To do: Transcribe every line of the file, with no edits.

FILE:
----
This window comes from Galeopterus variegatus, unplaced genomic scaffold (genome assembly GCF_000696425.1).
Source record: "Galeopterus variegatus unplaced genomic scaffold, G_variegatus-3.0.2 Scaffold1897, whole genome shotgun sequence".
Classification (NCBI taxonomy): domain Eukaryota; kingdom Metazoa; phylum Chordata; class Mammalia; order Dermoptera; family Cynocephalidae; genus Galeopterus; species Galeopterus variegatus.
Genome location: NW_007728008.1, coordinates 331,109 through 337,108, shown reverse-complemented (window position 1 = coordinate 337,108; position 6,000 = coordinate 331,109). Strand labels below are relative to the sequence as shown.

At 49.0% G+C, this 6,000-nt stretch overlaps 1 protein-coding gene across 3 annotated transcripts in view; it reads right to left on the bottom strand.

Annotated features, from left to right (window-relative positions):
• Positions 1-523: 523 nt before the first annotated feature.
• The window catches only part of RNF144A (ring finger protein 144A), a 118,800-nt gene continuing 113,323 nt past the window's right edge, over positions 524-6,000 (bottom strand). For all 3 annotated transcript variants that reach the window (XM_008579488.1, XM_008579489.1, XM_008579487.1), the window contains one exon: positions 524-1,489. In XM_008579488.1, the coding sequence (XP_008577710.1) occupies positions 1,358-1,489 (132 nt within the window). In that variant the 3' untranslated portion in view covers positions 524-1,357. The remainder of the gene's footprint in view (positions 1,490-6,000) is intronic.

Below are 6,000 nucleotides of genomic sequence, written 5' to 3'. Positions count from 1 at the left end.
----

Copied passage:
This window comes from Galeopterus variegatus, unplaced genomic scaffold (genome assembly GCF_000696425.1).
Source record: "Galeopterus variegatus unplaced genomic scaffold, G_variegatus-3.0.2 Scaffold1897, whole genome shotgun sequence".
Classification (NCBI taxonomy): domain Eukaryota; kingdom Metazoa; phylum Chordata; class Mammalia; order Dermoptera; family Cynocephalidae; genus Galeopterus; species Galeopterus variegatus.
Genome location: NW_007728008.1, coordinates 331,109 through 337,108, shown reverse-complemented (window position 1 = coordinate 337,108; position 6,000 = coordinate 331,109). Strand labels below are relative to the sequence as shown.

At 49.0% G+C, this 6,000-nt stretch overlaps 1 protein-coding gene across 3 annotated transcripts in view; it reads right to left on the bottom strand.

Annotated features, from left to right (window-relative positions):
• Positions 1-523: 523 nt before the first annotated feature.
• The window catches only part of RNF144A (ring finger protein 144A), a 118,800-nt gene continuing 113,323 nt past the window's right edge, over positions 524-6,000 (bottom strand). For all 3 annotated transcript variants that reach the window (XM_008579488.1, XM_008579489.1, XM_008579487.1), the window contains one exon: positions 524-1,489. In XM_008579488.1, the coding sequence (XP_008577710.1) occupies positions 1,358-1,489 (132 nt within the window). In that variant the 3' untranslated portion in view covers positions 524-1,357. The remainder of the gene's footprint in view (positions 1,490-6,000) is intronic.

Below are 6,000 nucleotides of genomic sequence, written 5' to 3'. Positions count from 1 at the left end.